With great fanfare and reluctance, the nations of the European Union appear to be heading towards their own $1 trillion bailout plan. It's not for banks, or homeowners, but for entire nations. Markets held their collective breath over the weekend. President Obama politely, but insistently, kibitzed. Predictably, the deal got done just in time for markets to open in Asia.
A number of columnists and bloggers wrote of their worst fears. Nobel prize winning economist Paul Krugman worried that Europe would not summon the political will to action, which would lead to Greece leaving the Euro Zone. The blow-back, Krugman thought, would resemble Argentina giving up on its currency peg to the US dollar: a period of uncertainty followed by relative calm.
Steve Kyle at AMERICAblog went further, pointing out that bigger EU countries like Spain have similar problems to Greece, and had already curbed many of the entitlement excesses that supposedly landed Greece in its mess. The Euro Zone could slough off a small economy like Greece leaving the currency union, but not a large country like Spain.
Kyle also pointed out some of the differences in response to crisis of the strong US central government versus the weak EU central government. When a region of the United States gets into crisis -- say the Gulf Coast counties facing disaster from the oil spill -- a number of things happen automatically: some money flows in from unemployment benefits and reduction in tax collections. More things happen quickly as military and civilian federal agencies activate existing programs to provide special aid. In the EU, by contrast, any such measures require special one-off decisions: they are slow, controversial, and probably less effective.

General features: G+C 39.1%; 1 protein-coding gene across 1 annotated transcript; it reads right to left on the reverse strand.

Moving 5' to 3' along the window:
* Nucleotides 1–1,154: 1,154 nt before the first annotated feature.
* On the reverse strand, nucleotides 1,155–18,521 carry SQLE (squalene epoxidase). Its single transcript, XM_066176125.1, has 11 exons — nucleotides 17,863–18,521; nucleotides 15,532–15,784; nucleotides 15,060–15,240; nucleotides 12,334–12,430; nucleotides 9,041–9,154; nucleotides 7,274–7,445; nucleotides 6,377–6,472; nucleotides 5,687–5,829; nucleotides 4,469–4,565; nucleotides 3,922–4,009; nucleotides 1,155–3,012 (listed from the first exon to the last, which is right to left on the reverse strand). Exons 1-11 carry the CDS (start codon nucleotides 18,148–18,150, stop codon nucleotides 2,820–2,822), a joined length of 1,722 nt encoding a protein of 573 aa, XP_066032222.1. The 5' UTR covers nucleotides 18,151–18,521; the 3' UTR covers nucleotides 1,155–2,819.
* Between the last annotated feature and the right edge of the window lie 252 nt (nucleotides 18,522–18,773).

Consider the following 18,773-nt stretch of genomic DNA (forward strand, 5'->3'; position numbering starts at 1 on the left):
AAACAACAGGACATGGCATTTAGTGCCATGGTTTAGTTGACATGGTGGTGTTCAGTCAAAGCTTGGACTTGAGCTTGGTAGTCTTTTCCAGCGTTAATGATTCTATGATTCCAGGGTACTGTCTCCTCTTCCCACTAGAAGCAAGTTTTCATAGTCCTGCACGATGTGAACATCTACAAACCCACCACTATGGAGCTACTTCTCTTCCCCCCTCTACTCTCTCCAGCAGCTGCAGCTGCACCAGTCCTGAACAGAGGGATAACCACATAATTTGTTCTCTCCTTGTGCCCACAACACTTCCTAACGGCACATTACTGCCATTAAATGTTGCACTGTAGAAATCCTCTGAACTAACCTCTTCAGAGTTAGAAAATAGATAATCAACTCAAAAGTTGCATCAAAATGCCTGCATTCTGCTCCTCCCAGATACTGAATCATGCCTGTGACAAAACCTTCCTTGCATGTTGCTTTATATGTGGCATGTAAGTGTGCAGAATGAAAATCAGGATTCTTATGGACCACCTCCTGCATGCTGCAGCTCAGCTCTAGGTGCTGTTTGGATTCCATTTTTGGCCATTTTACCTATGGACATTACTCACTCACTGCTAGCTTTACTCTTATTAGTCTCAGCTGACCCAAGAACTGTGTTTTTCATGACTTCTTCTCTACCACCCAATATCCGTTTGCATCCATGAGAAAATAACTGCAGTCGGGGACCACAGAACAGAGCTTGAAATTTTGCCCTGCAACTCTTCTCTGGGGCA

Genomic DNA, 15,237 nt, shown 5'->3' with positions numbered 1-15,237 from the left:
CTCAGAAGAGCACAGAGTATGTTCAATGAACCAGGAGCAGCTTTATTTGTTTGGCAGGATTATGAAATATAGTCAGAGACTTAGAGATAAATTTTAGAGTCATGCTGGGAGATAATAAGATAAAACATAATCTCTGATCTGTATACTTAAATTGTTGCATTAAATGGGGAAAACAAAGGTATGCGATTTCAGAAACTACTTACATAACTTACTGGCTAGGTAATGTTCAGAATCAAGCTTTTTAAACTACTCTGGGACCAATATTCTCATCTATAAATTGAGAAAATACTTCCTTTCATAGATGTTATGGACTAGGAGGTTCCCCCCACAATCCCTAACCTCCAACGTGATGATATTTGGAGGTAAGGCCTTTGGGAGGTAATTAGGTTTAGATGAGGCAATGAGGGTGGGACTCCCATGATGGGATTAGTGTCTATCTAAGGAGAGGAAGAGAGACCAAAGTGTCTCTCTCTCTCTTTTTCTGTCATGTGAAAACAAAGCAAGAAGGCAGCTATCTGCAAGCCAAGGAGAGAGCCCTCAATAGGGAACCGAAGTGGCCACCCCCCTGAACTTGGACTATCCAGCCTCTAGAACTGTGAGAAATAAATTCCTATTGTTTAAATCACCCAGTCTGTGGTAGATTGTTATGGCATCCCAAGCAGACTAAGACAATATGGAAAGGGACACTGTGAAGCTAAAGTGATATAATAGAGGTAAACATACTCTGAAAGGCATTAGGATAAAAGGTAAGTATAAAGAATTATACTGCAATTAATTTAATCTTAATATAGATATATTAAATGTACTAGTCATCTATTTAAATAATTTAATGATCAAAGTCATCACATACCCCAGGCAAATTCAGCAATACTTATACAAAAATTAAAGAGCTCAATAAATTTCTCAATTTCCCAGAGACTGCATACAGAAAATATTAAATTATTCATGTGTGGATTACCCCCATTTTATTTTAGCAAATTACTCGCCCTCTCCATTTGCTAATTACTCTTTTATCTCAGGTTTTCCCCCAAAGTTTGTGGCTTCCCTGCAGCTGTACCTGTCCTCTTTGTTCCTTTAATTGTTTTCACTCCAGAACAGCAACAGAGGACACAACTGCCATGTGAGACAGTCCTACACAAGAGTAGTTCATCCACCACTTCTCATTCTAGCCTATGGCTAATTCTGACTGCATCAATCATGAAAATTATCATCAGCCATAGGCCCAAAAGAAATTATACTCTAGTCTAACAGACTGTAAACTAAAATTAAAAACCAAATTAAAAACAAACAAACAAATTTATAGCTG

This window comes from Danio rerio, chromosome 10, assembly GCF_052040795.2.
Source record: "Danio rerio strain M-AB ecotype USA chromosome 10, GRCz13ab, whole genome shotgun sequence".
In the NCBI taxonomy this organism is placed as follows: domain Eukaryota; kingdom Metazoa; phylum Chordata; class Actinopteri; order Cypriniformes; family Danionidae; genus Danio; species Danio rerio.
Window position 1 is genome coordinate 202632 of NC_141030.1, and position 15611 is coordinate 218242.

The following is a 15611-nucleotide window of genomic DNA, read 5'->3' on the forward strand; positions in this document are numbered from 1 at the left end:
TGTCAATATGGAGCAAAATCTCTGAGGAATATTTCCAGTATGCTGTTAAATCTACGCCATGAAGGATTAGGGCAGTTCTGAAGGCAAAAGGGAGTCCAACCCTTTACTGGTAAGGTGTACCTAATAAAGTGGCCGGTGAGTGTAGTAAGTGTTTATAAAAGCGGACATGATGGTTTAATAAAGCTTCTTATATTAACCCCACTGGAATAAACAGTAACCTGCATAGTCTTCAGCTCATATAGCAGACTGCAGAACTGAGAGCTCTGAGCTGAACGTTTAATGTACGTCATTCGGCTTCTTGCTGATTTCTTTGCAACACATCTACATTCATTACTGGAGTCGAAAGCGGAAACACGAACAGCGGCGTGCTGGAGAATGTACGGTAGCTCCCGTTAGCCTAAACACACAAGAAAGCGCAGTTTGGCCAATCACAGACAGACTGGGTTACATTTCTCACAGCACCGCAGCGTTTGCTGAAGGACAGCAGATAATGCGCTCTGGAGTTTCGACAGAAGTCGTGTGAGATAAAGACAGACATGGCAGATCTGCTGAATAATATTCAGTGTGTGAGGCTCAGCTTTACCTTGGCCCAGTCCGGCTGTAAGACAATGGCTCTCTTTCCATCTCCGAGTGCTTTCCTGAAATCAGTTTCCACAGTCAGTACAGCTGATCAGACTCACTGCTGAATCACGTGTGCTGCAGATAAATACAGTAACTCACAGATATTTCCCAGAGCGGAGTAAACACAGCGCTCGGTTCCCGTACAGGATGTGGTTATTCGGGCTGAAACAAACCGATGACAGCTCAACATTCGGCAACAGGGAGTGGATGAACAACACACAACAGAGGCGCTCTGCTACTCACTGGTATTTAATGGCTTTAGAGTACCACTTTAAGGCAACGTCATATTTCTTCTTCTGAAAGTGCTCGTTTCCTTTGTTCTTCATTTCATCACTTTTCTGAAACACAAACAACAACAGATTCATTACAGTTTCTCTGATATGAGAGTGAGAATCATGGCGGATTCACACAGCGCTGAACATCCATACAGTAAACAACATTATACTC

Kyle worried that this could get even worse as EU member nations reflexively look to their own interests first. This could lead to even more instability within the Euro Zone. It is already leading to further tightening of already scarce credit.
But that is not the most nightmarish scenario. Suppose that, with or without the new bail-out, that the credit crunch gets even more severe. With economic activity strangled, tax collections would go down, particularly in weaker EU nations. Despite austerity measures, these nations could run further deficits. Which would further tighten credit. Which would lead to more division and austerity. Which would lead to further deficits ... which could, like the volcanic ash, cross oceans to infect Asia and America.
Austerity could become an accelerator of a full-blown global Depression, much in the way that rounds of nationalistic protective tariffs helped fuel the Great Depression of the 1930s. Economists do not agree on tariffs as a cause of the first Great Depression. They mostly agree that measures like the Smoot-Hawley Act and its international counterparts helped the Depression spread, made it more severe, and caused it last longer.
At times of crisis, Americans prefer strong action from their central government. In quieter times, the Hamilton-Jefferson tension between strong central government and the prerogatives of state and local government return to the stage. Thomas Paine's line from the Revolutionary War echoes down through our history: "We must all hang together or surely we will all hang separately."
Europe is learning that lesson. The trillion dollar negotiation could still come unraveled. One hopes that fear of the nightmare just outlined will keep things on track. Perhaps instead of leading to the unraveling of the Euro and the EU, this crisis could solidify both.